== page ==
Duty Calls, Science

Science is devoid of significant human and social elements, they say I said.


Every citation is a good citation, right? So I was pleased to see that even the little pamphlet I wrote about my lab last year has a couple of citations now (ok, one is a self citation, please don’t tell anyone).

“You are not working for me; I am working with you” is what I said back then.

And my paper got cited here: “Are Leadership and Management Essential for Good Research? An Interview Study of Genetic Researchers” by Alison L. Antes, Adelina Mart and James M. DuBois in the Journal of Empirical Research on Human Research Ethics.

Leadership in Science – a topic I am definitely interested in.

Let’s see where and how they cite me ..

So exciting!

[T]he romantic notion of an individual scientist working alone to achieve breakthroughs lingers in thinking about scientific work (M. D. Mumford et al., 2003). This notion may account at least in part for the neglect of the social nature of the modern scientific enterprise.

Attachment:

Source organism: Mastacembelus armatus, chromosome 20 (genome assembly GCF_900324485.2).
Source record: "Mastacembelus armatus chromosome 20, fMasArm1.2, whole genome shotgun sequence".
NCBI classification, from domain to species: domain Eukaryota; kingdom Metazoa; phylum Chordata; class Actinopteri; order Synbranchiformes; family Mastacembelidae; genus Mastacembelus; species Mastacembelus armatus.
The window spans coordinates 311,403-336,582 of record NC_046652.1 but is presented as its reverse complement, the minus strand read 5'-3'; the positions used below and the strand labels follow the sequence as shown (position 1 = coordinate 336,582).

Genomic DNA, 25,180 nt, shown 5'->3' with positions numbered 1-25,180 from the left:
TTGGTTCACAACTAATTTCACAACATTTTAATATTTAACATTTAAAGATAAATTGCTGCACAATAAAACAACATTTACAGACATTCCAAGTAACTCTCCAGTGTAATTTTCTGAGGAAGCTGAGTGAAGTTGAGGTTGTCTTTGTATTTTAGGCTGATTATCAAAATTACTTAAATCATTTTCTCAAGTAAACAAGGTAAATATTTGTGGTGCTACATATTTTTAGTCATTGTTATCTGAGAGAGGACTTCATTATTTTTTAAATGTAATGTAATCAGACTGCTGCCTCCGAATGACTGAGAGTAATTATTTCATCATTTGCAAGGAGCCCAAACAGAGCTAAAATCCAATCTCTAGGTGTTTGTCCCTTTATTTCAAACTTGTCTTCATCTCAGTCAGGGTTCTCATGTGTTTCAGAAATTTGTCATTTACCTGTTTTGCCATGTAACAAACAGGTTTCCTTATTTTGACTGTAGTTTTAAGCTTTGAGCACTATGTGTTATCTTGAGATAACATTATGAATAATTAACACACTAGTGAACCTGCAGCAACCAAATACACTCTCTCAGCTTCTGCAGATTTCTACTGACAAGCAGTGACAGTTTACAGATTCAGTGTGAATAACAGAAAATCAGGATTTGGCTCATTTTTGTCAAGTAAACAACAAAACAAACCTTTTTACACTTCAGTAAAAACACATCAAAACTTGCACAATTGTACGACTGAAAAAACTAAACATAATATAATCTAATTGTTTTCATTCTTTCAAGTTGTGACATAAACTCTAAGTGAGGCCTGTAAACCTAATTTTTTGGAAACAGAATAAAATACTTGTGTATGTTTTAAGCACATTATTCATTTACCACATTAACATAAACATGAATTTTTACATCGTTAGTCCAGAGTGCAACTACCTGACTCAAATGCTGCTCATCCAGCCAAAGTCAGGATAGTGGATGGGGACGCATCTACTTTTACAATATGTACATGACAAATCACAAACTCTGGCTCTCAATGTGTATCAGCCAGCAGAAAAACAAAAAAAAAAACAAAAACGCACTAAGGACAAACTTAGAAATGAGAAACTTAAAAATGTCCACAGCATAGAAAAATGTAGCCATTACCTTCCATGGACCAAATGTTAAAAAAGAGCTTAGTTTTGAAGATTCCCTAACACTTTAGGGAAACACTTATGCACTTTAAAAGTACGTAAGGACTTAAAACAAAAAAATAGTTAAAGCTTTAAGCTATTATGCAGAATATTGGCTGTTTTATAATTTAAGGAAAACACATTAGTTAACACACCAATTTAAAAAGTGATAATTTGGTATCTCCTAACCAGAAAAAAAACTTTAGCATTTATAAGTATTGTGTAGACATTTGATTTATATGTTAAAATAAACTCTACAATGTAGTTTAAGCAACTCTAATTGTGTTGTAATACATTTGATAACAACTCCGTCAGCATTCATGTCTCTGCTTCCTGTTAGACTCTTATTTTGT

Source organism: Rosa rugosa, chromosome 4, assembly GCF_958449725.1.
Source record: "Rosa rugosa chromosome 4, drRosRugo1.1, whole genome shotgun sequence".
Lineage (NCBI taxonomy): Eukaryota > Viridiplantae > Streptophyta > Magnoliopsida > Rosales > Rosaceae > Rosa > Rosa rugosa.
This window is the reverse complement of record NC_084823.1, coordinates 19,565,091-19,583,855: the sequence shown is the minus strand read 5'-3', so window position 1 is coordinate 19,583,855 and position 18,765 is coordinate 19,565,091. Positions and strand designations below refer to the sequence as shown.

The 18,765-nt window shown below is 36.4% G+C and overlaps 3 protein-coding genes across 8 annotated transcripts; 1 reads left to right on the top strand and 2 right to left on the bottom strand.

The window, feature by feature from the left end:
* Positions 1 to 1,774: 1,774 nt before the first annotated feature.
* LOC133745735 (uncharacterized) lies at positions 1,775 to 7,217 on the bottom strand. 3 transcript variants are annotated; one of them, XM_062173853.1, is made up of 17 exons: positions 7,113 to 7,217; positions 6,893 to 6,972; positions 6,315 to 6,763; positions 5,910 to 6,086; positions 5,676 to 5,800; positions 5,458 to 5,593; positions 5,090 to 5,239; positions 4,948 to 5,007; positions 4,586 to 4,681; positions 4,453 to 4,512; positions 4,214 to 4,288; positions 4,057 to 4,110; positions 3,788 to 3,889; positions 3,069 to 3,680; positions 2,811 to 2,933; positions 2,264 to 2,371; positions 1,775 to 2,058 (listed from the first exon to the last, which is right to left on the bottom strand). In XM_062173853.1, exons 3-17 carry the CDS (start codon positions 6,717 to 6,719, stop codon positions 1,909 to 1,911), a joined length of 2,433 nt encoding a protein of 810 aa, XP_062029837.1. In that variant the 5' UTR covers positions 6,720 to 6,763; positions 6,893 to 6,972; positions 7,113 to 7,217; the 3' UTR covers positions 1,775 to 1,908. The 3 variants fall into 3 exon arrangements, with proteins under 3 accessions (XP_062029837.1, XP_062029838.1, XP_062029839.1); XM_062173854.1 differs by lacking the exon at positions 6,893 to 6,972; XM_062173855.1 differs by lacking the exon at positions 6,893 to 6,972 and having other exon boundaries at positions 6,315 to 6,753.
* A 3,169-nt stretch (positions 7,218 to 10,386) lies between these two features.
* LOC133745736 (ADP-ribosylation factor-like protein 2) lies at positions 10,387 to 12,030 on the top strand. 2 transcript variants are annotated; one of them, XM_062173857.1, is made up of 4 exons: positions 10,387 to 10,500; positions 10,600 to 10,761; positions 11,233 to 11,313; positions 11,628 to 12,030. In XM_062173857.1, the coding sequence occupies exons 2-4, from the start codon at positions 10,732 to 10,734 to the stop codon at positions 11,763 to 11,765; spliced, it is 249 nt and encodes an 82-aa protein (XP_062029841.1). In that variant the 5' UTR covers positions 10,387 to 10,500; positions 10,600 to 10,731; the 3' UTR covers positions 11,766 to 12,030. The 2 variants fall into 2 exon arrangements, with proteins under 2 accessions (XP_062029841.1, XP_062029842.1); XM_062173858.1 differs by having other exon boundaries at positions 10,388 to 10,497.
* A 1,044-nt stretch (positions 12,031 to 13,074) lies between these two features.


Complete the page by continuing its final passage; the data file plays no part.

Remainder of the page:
In addition, researchers view the scientific process as an objective, dispassionate endeavor—one potentially devoid of significant human and social elements (Markowetz, 2015; McCormick et al., 2012).

However, the recent recognition of the fallibilities of the scientific process (Collins & Tabak, 2014; Nuzzo, 2015) have highlighted that science is, in fact, a deeply human endeavor. Nonetheless, these notions may have fostered the sidelining of the social dimensions of science.

Wait … what?

They say that I see the scientific process as an objective, dispassionate endeavor?

Devoid of significant human and social elements?

And thus people like me foster the sidelining of the social dimensions of science?

You gotta be kidding me.

My little pamphlet is all about communication and leadership and how working with people shaped my scientific agenda.

I am miffed.

Next time -Alison, Adelina and James – first read, then cite. Seriously.

Florian

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